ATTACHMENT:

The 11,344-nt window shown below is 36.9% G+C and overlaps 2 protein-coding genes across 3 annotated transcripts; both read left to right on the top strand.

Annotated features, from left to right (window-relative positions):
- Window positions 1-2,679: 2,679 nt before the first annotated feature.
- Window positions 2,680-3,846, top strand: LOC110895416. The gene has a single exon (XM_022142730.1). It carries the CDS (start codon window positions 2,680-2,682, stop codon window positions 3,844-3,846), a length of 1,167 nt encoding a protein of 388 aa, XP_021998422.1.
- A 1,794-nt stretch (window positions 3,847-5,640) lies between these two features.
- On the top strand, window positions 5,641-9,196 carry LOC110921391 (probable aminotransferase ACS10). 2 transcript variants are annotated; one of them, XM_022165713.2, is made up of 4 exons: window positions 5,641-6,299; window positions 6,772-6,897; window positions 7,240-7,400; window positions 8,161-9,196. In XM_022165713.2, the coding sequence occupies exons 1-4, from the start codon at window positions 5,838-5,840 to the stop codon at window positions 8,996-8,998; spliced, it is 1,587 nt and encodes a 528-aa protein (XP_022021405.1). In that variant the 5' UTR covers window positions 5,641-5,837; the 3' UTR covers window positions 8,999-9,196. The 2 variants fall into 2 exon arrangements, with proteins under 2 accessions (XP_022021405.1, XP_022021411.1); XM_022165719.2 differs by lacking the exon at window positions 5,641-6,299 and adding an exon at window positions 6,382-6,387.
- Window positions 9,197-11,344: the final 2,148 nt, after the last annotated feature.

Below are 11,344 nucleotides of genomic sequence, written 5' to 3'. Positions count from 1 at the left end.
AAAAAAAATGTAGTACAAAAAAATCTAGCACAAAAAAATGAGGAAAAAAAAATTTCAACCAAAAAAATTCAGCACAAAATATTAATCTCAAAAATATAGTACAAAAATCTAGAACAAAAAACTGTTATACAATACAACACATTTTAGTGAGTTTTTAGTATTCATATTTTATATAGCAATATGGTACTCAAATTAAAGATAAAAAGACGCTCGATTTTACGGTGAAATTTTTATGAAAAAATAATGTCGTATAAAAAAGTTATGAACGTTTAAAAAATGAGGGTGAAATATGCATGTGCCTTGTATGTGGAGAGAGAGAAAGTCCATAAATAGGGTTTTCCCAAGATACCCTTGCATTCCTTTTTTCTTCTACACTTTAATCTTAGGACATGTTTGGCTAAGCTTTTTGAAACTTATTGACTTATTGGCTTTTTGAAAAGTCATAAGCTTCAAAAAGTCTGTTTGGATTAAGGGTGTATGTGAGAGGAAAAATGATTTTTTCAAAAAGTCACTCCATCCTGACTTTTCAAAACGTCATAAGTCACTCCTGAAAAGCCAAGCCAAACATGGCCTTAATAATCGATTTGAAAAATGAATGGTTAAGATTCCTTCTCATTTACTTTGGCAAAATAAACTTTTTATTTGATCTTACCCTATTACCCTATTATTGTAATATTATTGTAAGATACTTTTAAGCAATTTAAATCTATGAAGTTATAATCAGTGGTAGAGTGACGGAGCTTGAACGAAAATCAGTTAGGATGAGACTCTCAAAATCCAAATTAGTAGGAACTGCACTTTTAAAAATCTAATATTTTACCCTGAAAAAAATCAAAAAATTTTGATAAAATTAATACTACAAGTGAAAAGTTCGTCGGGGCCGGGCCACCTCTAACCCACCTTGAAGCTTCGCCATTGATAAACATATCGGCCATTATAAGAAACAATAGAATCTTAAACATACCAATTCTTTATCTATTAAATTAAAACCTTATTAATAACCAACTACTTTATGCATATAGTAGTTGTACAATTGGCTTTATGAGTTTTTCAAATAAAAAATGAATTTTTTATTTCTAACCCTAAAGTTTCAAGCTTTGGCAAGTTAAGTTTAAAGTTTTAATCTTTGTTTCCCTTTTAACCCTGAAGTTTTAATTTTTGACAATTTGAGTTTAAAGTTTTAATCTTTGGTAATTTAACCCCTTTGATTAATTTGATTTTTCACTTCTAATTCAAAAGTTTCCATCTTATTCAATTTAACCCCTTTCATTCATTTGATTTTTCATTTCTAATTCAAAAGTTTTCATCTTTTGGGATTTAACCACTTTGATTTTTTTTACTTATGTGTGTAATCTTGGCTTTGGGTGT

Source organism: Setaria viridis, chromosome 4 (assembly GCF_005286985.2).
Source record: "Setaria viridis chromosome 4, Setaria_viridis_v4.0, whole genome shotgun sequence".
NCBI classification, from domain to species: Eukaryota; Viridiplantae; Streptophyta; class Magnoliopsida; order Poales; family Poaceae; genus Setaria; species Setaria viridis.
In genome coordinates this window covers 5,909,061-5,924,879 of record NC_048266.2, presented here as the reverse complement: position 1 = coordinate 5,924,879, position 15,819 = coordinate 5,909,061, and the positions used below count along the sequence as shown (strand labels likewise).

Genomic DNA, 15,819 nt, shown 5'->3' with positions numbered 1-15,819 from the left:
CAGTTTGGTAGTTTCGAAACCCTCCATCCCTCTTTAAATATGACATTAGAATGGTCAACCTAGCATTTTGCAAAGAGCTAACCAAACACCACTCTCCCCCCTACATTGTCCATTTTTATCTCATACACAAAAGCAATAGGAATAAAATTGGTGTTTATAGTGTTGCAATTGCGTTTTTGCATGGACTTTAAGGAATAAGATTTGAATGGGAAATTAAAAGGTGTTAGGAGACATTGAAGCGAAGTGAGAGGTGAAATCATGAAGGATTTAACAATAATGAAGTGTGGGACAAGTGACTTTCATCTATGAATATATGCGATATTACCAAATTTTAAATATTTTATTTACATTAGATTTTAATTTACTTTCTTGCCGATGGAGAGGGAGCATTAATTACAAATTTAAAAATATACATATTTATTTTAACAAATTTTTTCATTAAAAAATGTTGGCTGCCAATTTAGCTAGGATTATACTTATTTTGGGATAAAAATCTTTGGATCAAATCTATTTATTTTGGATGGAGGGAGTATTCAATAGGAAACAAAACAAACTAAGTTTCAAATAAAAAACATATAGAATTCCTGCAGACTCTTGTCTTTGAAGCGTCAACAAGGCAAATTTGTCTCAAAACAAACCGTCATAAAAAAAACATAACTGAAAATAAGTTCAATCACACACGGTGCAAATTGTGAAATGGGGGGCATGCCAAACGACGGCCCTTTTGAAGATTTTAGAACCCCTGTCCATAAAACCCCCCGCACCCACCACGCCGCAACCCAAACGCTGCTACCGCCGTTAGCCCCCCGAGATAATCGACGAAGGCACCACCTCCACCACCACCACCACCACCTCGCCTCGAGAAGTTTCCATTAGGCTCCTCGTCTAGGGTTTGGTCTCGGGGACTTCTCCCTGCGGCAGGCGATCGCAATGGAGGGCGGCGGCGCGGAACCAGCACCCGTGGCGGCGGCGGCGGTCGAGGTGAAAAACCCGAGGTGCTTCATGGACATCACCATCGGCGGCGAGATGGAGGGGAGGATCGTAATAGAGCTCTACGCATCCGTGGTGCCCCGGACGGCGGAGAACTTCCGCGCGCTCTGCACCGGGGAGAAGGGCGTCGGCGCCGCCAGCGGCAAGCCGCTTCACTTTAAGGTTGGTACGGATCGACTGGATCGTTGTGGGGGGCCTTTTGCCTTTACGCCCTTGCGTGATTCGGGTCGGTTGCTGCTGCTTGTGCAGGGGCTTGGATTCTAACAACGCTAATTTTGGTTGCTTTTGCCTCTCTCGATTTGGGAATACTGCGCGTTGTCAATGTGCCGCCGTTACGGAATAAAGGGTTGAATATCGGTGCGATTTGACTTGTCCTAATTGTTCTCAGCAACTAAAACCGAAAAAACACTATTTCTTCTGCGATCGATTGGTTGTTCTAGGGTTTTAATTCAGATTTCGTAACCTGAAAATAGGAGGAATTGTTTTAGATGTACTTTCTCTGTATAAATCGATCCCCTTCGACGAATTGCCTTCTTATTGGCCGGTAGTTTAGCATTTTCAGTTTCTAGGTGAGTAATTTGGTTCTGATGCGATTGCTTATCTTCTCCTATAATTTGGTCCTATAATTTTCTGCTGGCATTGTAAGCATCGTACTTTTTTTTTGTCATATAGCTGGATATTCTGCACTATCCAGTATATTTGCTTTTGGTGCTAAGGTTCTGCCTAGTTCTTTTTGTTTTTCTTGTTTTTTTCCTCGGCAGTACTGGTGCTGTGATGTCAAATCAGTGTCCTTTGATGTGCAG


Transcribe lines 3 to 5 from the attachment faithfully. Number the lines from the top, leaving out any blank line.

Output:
- Window positions 1-2,679: 2,679 nt before the first annotated feature.
- Window positions 2,680-3,846, top strand: LOC110895416. The gene has a single exon (XM_022142730.1). It carries the CDS (start codon window positions 2,680-2,682, stop codon window positions 3,844-3,846), a length of 1,167 nt encoding a protein of 388 aa, XP_021998422.1.
- A 1,794-nt stretch (window positions 3,847-5,640) lies between these two features.